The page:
Why might you want to paint your rifle? There are a few reasons. Many rifles are black or dark-colored, which is a major target indicator. If you believe your rifle might be used for “social purposes,” then earth tones might be for you. Breaking up the outline would be a very positive thing.
Aside from that, if you live in a warm/hot climate, rifles get very hot in the sun. Adding some lighter colors will help prevent your rifle from becoming a scorcher. This applies not only to the range but also when you are out hunting.
Sometimes, we just like a change, and painting a rifle can simply look neat. People add all sorts of “bling” to their rifles to make them personalized and to look neat. Adding some colors can really personalize our firearms.
There are certain circumstances where I would not advocate painting a firearm, and that is if it is issued by an agency. Be sure to ask first, because some agencies would not take kindly to your customizing their equipment!
Also, if you plan on reselling or trading in your firearm, it might not be the best idea to paint it.
How To Paint A Rifle
Pick Out The Paint
What materials will be needed (aside from a firearm)? I chose a few different paints, including Aervoe brand Coyote Brown, which is a pretty durable paint. I used this choice as my base coat because Coyote blends well in most of the environments that I’d use my gear in. This paint isn’t cheap; when I finally found some on Amazon, it was around $20 for one can! But friends recommended it so highly that I had to try it. I wanted a durable, functional base coat.
The balance of paint that I used was Krylon, which is not as durable, but it’s cheap and available. I chose Olive Drab and Sand.
To get used to how the paint cans function, I painted a few AK and AR magazines, which gave me some valuable practice to get the hang of things. I recommend playing around a bit on some items that are not expensive to get some practice, it will pay dividends in the long run.
Netting or Stencils Can Be Used to Create Patterns
You can also include some netting for variety. Lay the netting over the area to be painted, and when you spray, it will give you a sort of “grid” pattern to further break up the outline of the weapon. Remember throughout this project that you are in charge! If something does not turn out the way you like, then you can always repaint it, so relax and have some fun with the project.
If desired, you can use cardboard or a manila folder to cut some stencils of camouflage patterns into. You can hold these near the rifle and spray them to give a camo pattern to the surface of your rifle. I did not opt for this route, but some friends have reported favorable results with this method.
Painting a Rifle, Step by Step
1. Make Sure It’s Clean!
The first thing I did was wipe the rifle down with rubbing alcohol to make sure the surfaces were clean and free of oils and solvents. This only took a minute, no need to overdo it.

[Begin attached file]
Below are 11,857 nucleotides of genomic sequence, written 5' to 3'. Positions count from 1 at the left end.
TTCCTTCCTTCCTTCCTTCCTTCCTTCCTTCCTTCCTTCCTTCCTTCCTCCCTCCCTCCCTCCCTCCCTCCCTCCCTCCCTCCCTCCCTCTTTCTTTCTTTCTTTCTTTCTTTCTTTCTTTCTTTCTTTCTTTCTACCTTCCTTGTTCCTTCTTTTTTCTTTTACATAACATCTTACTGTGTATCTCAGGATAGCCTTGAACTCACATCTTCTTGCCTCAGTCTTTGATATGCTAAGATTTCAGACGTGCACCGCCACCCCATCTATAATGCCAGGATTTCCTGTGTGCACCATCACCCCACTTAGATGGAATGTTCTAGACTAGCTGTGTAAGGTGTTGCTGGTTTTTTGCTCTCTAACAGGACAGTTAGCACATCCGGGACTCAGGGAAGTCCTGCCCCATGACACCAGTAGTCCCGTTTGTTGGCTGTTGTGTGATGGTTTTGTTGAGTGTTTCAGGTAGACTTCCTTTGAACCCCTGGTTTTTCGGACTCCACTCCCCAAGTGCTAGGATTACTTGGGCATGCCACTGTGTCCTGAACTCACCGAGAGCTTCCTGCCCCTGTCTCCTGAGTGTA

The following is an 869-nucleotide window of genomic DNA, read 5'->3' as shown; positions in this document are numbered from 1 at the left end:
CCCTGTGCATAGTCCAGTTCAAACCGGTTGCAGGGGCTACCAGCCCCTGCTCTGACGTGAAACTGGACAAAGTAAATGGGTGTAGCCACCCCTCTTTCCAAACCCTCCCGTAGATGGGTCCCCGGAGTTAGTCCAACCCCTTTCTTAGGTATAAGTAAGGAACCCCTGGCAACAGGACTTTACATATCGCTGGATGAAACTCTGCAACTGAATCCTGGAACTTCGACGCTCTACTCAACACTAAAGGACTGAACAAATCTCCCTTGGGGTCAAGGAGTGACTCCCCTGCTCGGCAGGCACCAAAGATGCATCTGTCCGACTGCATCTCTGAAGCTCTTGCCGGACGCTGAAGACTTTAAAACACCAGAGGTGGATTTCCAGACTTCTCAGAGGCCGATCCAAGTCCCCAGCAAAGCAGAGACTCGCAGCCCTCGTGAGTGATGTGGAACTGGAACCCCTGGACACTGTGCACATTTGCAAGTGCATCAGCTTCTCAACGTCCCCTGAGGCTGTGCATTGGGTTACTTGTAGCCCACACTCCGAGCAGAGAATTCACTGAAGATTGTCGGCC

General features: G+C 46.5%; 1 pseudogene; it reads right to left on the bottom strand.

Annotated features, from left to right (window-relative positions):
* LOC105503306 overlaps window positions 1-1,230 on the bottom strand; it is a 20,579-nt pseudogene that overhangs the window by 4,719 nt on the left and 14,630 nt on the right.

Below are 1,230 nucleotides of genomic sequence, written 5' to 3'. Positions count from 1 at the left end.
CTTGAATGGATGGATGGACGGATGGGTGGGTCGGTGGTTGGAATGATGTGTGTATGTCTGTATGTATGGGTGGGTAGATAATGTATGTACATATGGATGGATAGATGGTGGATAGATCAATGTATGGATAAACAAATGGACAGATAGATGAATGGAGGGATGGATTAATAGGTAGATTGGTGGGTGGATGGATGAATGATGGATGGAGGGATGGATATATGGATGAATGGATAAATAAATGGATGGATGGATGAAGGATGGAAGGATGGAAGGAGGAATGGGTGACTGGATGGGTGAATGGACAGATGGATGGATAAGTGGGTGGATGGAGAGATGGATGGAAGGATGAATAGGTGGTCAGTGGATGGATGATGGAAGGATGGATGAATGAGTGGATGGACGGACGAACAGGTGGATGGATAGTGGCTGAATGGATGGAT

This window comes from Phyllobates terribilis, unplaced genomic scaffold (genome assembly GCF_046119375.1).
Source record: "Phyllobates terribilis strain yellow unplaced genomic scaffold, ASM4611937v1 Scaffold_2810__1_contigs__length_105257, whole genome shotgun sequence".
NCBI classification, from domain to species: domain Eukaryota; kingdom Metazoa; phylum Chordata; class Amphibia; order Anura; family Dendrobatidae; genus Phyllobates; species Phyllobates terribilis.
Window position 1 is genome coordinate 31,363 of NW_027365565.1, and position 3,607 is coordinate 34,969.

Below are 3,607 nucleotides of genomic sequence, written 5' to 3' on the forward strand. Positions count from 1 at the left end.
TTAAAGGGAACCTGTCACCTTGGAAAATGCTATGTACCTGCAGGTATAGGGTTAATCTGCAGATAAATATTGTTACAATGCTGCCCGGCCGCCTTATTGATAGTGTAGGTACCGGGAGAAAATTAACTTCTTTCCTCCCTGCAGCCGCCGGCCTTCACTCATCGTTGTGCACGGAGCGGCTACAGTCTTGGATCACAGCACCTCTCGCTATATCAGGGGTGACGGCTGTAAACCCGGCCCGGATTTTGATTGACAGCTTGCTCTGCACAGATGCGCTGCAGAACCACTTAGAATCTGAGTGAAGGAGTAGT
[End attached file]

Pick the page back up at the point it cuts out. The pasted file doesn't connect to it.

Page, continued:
Letting the rifle sit in the warm sun for about 15 or so minutes will help because the surfaces will heat up, helping the paint to dry more quickly. It’s not necessary to heat it up enough to fry an egg on the surfaces.
2. Tape It Off
After that, I taped up everything that I didn’t want to be painted, including the lenses of the scope and the adjustment ring, the bolt, the safety catch, and the trigger area, along with the muzzle of the rifle. Pretty much everything else gets painted.
3. Apply the Base Coat
Personally, I just gave everything a base coat of Coyote, making sure to hold the paint can about a foot away from the rifle so as to gradually lay on several coats of paint. Be careful not to hold the can too closely because the paint will load up and run quickly.
Once the base coat is all set, I recommend letting it dry. Allowing the paint to cure for a few days helps a lot. Handling it too quickly will mar the fresh paint (ask me how I know).
4. Use More Color to Add Patterns
The next order of business is adding splotches or streaks of color to that base plate. You can also use that netting to lay over the base color for the grid pattern, which can give neat looking results. Again, if you don’t like it, just hit it again with the rattle can and it’s instantly redone. For my splotches, I chose to go mostly with the OD green.
I tried to balance the brown and green on my rifle to best match the most conditions that I’d use the rifle in for my area.
If you finish up and decide that the color of your rifle turned out a bit too light, you can darken the color by very lightly spraying the affected parts from about 18 inches away with a darker color such as OD Green. Be cautious because it can get too dark very quickly; you’re just dusting the overall finish! Conversely, you can lighten up the colors in the same manner. I can’t stress enough that you need to be subtle because it can quickly get away from you and over-darken or over-lighten.
The main goal is to break up the outline, and prettiness is not the goal. Depending on your skills and creativity, though, results can be pretty impressive. As I said before, if it doesn’t turn out how you’d like, you can always paint over it.
There Are Other Ways to Paint a Rifle, Too.
There are other, more durable treatments that can be used for your rifles (and other firearms), such as Cerakote or Duracoat, but these require special measures such as baking the finish on, which entails stripping down the firearms and jumping through all sorts of hoops. The purpose of using simple rattle cans is in keeping with my simple, easy approach that is also economical and quite practical to do at home.
Well, there you have it. If you decide to forge ahead with the project, take your time and plan it out. The results can be very rewarding.